The dread of Monday morning in corporate America was palpable. It would start the second I woke up Sunday morning. There was a pit in my stomach that often evolved into a panic attack. For many years, I managed this panic by working out. It sounds healthy, sure. But if you saw the particular shade of red I turned when I tried to run away from my feelings? You might change your tune. There was nothing healthy about putting that much stress on myself.
After I left corporate and founded Three Ears Media, I never felt the dread because I never stopped working. There wasn’t a Saturday or Sunday where I didn’t do something. Sometimes it was little things like updating my calendar and other weekends, I was sitting down to put in an extra 8 hours. The pandemic surely didn’t help. Nothing will motivate an entrepreneur to work like fear of the unknown and I was drowning in it. Every time I felt scared, I’d just do a little more work. Try harder.
Unfortunately, that just led to burn out. After a lot of therapy, writing, and travel, I know I was just burnt out on buying into corporate America’s bullshit. Why was I working like a corporate citizen when I was working for myself?
The History Of The 4-Day Work Week
Just like so much of society, I thought to be successful I had to mirror what was happening in the corporate world, so I had a 5-day work week. Most people, myself included, don’t realize just how much power corporate America has on how society lives. In fact, after some research, it’s pretty clear to me that companies have more power over how society evolves than the government.
You might be surprised to learn that the 5-day work week was created by a company, not policy. In the early 20th century, Henry Ford made history by introducing the 5-day work week. Ford’s decision to go from 6 to 5 working days, while simultaneously increasing daily working hours, not only enhanced productivity but set a precedent for better working conditions. That work-life balance thing everyone talks about.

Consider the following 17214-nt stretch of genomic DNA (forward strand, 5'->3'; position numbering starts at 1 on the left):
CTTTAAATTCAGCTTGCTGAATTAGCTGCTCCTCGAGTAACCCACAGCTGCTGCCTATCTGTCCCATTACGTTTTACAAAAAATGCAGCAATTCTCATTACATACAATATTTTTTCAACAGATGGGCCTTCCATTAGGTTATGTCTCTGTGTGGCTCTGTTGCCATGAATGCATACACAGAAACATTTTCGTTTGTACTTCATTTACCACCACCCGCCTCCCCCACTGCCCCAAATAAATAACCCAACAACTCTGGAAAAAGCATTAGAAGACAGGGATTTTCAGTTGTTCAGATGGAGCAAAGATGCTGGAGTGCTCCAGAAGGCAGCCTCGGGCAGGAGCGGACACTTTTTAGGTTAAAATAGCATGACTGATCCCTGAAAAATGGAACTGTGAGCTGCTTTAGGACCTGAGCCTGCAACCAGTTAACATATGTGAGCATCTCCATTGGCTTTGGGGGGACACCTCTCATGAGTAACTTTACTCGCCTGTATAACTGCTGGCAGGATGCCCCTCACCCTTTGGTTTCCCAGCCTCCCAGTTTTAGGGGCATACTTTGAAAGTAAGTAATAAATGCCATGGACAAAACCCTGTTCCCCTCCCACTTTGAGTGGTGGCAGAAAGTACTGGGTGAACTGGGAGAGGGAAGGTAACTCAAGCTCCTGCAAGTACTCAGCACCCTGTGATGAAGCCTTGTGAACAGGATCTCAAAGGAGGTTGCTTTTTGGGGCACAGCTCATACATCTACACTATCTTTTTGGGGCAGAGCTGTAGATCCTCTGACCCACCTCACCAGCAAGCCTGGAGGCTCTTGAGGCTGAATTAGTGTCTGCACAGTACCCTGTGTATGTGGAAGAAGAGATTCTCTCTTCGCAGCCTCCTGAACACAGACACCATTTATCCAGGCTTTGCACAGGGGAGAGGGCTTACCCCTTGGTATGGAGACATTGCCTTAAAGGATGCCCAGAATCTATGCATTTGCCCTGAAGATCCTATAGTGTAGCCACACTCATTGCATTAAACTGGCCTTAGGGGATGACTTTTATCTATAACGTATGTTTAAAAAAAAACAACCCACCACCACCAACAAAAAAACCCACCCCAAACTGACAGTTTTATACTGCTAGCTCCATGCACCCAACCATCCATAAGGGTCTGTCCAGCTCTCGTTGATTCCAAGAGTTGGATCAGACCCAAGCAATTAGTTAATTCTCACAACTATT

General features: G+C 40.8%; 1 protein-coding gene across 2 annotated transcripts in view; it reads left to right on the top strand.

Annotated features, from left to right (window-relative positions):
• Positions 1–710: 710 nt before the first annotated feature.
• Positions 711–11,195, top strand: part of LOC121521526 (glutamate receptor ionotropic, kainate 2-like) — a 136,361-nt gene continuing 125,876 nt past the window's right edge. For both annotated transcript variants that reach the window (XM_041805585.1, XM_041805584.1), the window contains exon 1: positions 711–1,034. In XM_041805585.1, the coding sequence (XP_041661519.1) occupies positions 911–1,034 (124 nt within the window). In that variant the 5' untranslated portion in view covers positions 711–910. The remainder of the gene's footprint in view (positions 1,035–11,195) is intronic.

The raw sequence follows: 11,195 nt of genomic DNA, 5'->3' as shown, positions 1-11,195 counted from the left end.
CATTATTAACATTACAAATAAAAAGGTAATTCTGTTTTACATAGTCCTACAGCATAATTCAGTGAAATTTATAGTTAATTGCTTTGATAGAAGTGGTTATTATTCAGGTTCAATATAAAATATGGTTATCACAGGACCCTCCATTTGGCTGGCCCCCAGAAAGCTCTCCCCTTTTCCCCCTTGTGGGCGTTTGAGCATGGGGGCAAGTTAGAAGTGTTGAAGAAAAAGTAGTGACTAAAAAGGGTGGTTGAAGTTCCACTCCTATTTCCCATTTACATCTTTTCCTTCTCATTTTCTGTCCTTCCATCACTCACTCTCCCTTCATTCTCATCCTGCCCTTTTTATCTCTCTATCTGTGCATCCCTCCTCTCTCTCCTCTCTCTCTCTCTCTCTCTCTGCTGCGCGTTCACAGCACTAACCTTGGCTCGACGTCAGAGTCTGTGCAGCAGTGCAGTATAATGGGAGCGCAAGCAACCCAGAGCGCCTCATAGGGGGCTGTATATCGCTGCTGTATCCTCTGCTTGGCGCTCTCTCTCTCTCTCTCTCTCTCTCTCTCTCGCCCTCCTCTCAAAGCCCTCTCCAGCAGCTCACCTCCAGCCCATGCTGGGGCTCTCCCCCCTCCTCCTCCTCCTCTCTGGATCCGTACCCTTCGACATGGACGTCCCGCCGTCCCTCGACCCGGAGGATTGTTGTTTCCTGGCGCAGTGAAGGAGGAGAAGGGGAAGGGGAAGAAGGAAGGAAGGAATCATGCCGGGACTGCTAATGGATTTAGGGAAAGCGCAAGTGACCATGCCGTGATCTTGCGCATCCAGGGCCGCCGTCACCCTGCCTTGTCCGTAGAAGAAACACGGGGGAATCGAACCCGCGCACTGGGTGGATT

Today, corporations are starting to rethink this 100+ year old 5-day work weekl. There’s a growing interest in shorter work weeks to attract and retain talent, boost productivity, and improve work-life balance. It’s working for some. The world’s most extensive 4-day work week trial which 2,900 workers from 61 companies in the U.K. — found that a 4-day work week worked for them. The participants reported significantly increased job satisfaction, improved work-life balance, and reduced employee stress. It also showed improved customer service and a significant reduction in sick days. 92% of the companies that participated decided to stick with the 4-day work week. Can’t say that about most software you’ve bought.
Why I Opted For A Flex Schedule Instead Of A 4-Day Work Week
That wasn’t my experience with the 4-day work week. I tried a 4-day work week at Three Ears Media. It stresses me out. I felt like I relied on additional effort each day of the week to get ahead. I found myself feeling guilty for working on the fifth day, not celebrating and using my time like I did with a more flexible schedule.
In my version of a flex schedule, it’s just that – flexible. I work when I want. For me, that means I set strict boundaries on when I will take calls. I make sure what needs to get done happens and I allow myself breaks when the volume of work isn’t as high. I’m also one person with a team of contractors. At the corporate level, I want to see more companies that acknowledge and respect different schedules work for different people. We can’t just think in the lines of cutting a day but how policy allows individuals to customize their work hours to align with their personal needs and peak productivity times.
Based on the wave of strikes and demands from employees, I could see flex schedules becoming the preferred alternative to the 4-day work week. Especially for candidates comparing you with your talent competitors. Don’t forget – flex work isn’t just what candidates want. It’s good for your organization, too.
Kat Kibben [they/them] is a keynote speaker, writing expert, and LGBTQIA+ advocate who teaches hiring teams how to write inclusive job postings that will get the right person to apply faster.
Before founding Three Ears Media, Katrina was a CMO, Technical Copywriter, and Managing Editor for leading companies like Monster, Care.com, and Randstad Worldwide. With 15+ years of recruitment marketing and training experience, Katrina knows how to turn talented recruiting teams into talented writers who write for people, not about work.
Today, Katrina is frequently featured as an HR and recruiting expert in publications like The New York Times, Chicago Tribune, and Forbes. They’ve been named to numerous lists, including LinkedIn’s Top Voices in Job Search & Careers. When not speaking, writing, or training, you’ll find Katrina traveling the country in their van or spending some much needed downtime with the dogs that inspired the name Three Ears Media.